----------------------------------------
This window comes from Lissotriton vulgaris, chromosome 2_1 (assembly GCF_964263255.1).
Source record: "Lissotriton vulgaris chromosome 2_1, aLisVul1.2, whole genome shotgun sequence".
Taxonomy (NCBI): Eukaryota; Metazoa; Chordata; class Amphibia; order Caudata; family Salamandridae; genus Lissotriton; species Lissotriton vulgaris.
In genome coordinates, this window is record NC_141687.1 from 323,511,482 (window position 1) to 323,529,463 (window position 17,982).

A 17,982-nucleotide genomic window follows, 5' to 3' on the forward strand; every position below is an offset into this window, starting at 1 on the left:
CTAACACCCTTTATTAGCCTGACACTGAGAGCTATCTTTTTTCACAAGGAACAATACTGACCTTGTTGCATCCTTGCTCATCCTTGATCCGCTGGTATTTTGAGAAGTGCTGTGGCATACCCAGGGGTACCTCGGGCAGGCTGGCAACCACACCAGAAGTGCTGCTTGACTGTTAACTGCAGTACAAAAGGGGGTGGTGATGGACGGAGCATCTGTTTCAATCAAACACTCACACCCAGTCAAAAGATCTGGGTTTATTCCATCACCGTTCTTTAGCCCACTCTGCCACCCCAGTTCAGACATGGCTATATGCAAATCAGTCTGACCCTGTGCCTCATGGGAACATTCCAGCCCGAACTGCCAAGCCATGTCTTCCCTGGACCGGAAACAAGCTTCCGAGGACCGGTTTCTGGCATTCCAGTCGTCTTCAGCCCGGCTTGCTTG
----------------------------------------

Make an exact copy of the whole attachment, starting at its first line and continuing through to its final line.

This window comes from Lissotriton vulgaris, chromosome 2_1 (assembly GCF_964263255.1).
Source record: "Lissotriton vulgaris chromosome 2_1, aLisVul1.2, whole genome shotgun sequence".
Taxonomy (NCBI): Eukaryota; Metazoa; Chordata; class Amphibia; order Caudata; family Salamandridae; genus Lissotriton; species Lissotriton vulgaris.
In genome coordinates, this window is record NC_141687.1 from 323,511,482 (window position 1) to 323,529,463 (window position 17,982).

A 17,982-nucleotide genomic window follows, 5' to 3' on the forward strand; every position below is an offset into this window, starting at 1 on the left:
CTAACACCCTTTATTAGCCTGACACTGAGAGCTATCTTTTTTCACAAGGAACAATACTGACCTTGTTGCATCCTTGCTCATCCTTGATCCGCTGGTATTTTGAGAAGTGCTGTGGCATACCCAGGGGTACCTCGGGCAGGCTGGCAACCACACCAGAAGTGCTGCTTGACTGTTAACTGCAGTACAAAAGGGGGTGGTGATGGACGGAGCATCTGTTTCAATCAAACACTCACACCCAGTCAAAAGATCTGGGTTTATTCCATCACCGTTCTTTAGCCCACTCTGCCACCCCAGTTCAGACATGGCTATATGCAAATCAGTCTGACCCTGTGCCTCATGGGAACATTCCAGCCCGAACTGCCAAGCCATGTCTTCCCTGGACCGGAAACAAGCTTCCGAGGACCGGTTTCTGGCATTCCAGTCGTCTTCAGCCCGGCTTGCTTG